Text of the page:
Fuji's line of cameras are targeted for all levels of photography. They have an excellent selection of lenses that are once again lighter and more compact than the full frame counterparts. They've released several f1.2 and f1.4 prime lenses designed to deliver the same smooth bokeh as the larger format cameras. Of course there's also a wide selection of zooms covering from 10mm to 400mm. The top camera models use Fuji's patented X-Trans sensor which captures more detailed color info, and eliminates moire without the use of a detail reducing anti-aliasing filter. Like the Sony cameras this system was designed from the ground up so you won't have to use lenses that were originally designed for DSLRs or worse yet, film. In addition there are many 3rd party lenses available making this system very versatile. More info on Fuji camera and lenses can be found here.
Lastly we have the micro 4/3 system from Panasonic and Olympus which was also designed from the ground up. All the Olympus and Panasonic lenses are dedicated for this single system, plus the two systems are fully compatible with each other, so the lens selection is the best of any mirrorless system by far. Add to that the equivalent lens sizes are markedly lighter and smaller than any other system save Nikon, giving you a very portable and capable system. This advantage is most notable in extreme telephoto lenses where a 3 pound 300mm f4 lens is equivalent to a 600mm f4 full frame lens weighing triple that. The smaller sensor provides excellent resolution for prints up to 20x30 inches, however high ISO performance is sub par compared to the larger sensor cameras. More info on the Olympus micro 4/3 system can be found here.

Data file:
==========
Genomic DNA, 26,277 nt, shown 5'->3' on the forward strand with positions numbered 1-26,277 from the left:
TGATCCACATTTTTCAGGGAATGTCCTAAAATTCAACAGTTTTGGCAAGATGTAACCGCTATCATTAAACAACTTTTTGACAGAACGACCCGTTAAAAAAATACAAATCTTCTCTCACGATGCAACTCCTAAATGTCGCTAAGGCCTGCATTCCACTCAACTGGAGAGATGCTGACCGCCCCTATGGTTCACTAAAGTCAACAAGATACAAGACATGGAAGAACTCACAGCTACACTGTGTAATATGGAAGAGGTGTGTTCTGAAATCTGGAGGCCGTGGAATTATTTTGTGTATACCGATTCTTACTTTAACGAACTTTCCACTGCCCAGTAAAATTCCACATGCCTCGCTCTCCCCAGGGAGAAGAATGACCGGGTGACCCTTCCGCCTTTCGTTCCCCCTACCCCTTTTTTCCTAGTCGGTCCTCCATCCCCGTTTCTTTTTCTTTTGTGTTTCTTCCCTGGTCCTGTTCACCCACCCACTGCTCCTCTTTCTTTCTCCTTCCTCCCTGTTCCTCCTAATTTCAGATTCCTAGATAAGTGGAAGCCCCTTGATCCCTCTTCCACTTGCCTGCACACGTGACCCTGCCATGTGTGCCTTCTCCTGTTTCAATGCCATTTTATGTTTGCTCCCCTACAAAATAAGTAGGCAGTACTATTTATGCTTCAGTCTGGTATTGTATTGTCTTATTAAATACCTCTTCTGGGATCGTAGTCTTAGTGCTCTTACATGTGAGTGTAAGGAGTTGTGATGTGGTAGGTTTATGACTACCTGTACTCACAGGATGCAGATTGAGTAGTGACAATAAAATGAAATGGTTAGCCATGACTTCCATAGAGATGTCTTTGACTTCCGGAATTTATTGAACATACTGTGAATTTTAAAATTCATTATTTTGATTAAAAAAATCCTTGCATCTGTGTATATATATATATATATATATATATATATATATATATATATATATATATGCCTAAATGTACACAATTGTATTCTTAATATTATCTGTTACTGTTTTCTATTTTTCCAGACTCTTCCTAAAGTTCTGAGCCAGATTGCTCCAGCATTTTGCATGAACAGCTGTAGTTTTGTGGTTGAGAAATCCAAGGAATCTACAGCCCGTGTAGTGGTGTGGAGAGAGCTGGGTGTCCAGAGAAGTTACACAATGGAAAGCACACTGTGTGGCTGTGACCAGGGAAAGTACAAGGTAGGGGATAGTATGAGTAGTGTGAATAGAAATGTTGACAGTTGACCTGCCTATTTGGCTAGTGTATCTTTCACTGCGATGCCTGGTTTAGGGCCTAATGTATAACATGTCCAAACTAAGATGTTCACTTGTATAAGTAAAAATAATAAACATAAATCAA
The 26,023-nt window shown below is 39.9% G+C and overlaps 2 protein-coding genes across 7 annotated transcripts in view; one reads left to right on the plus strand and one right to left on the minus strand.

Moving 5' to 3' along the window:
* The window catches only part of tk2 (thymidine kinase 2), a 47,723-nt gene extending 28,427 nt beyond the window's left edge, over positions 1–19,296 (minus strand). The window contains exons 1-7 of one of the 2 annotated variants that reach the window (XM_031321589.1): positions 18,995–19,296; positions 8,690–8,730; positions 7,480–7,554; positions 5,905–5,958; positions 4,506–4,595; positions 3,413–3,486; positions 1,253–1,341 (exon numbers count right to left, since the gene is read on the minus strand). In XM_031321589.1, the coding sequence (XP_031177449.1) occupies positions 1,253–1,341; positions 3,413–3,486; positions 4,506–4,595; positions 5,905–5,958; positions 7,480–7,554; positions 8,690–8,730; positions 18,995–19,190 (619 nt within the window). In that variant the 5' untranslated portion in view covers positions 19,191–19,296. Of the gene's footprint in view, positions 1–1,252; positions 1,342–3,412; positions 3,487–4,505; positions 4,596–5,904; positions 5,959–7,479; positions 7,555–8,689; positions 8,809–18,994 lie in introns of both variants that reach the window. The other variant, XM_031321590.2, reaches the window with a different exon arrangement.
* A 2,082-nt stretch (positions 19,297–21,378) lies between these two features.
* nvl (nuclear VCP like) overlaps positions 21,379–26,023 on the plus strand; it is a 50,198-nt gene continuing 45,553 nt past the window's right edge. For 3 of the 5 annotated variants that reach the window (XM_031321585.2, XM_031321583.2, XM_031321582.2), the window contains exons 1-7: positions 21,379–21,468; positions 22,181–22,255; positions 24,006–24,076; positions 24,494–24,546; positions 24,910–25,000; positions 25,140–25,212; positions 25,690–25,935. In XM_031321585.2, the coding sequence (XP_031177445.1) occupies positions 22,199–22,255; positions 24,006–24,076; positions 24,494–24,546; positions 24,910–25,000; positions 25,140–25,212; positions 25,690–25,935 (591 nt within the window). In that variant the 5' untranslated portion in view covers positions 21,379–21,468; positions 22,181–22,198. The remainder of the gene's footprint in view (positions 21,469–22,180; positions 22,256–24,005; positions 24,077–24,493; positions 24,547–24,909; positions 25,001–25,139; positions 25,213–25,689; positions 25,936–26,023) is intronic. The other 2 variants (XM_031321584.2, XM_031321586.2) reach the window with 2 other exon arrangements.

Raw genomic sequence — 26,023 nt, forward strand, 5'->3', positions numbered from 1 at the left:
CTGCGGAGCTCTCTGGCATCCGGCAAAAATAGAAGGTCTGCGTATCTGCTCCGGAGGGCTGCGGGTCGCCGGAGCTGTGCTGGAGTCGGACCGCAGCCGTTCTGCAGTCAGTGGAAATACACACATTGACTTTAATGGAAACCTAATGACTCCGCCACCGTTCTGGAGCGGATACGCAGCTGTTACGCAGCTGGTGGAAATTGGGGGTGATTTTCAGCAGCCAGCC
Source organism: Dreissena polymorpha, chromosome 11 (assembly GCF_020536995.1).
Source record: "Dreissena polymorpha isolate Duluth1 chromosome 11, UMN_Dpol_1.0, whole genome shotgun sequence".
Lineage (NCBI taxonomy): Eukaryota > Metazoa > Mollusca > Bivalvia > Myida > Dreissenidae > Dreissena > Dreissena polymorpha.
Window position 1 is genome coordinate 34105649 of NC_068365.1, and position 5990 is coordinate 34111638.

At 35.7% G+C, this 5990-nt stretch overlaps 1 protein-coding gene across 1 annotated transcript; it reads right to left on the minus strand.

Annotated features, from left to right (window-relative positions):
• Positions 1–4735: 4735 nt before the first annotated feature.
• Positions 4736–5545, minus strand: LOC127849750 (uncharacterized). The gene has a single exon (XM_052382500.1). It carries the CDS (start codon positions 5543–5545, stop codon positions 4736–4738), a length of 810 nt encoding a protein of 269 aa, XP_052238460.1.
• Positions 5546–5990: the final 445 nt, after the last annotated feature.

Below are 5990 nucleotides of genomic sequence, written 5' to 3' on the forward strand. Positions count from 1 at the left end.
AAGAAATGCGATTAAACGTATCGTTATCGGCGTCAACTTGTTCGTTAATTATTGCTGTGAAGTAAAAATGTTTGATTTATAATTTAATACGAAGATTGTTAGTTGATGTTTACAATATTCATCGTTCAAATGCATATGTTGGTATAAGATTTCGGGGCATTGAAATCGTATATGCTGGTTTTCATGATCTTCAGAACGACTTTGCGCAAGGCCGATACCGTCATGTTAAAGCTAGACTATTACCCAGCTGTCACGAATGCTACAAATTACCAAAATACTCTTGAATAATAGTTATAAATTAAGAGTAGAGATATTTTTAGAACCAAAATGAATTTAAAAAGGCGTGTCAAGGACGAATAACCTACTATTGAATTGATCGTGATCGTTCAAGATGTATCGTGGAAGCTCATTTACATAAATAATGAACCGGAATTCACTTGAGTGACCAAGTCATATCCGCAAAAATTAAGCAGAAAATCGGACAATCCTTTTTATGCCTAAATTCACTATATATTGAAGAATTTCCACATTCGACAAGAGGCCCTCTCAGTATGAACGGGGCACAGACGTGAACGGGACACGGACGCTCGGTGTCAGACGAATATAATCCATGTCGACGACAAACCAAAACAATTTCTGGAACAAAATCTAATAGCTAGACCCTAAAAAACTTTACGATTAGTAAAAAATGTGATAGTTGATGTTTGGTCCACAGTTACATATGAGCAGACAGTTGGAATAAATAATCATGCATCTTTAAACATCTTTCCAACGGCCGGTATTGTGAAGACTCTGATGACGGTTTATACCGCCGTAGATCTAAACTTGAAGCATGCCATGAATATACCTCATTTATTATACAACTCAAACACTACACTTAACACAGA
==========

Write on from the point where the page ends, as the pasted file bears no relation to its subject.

To sum it all up. Best low light camera - Sony full frame.
Best sports/action camera - Sony A9, Olympus E-M1MK II, Nikon 1 V3.
Best High resolution camera - Sony A7 MKII, Olympus EM-1 MK II or EM-5 MK II in high res mode.
Nikon 70-300 AF-P 4.5-5.6 ED VR
Nikon has announced their newest compact telephoto lens for full frame (FX) cameras. Improvements have been made to the VR stabilization (now 4.5 stops), image quality and speed. This lens uses a stepping motor for focusing which not only improves speed but is virtually silent. Of course you could use this on a crop sensor Nikon (DX) camera and gain even more reach. The lens is dust and moisture resistant, contains Nikon's super integrated coating and has a 9 bladed aperture. The lens should be available this month at $749. More info on Nikon's website.
Nikon D600 version 1.03, D610 version 1.02, D750 version 1.12 - Adds support for AF-P lenses plus various bug fixes.
Leica TL2 version 1.1 - Fixes a major flaw which caused the camera to die when using the Visoflex viewfinder.
Leica M10 version 1.9.4 - Fixes a bug that results in black images with short exposures when using firmware version 184.108.40.206.
Canon 5DS version 1.1.1, 5DSR version 1.1.1 - Fixes bugs concerning the HDR mode, Err70, level and power up delay with certain CF cards.
Sony A7RII + A7SII Version 4.0, A7II Version 4.0, A6500 Version 1.03, A6300 Version 2.0, Various bug fixes and improvements. Check the links for a description of changes. Also, for the A7 series there's an update for the Sony 18-105 lens on the same page as the camera firmware.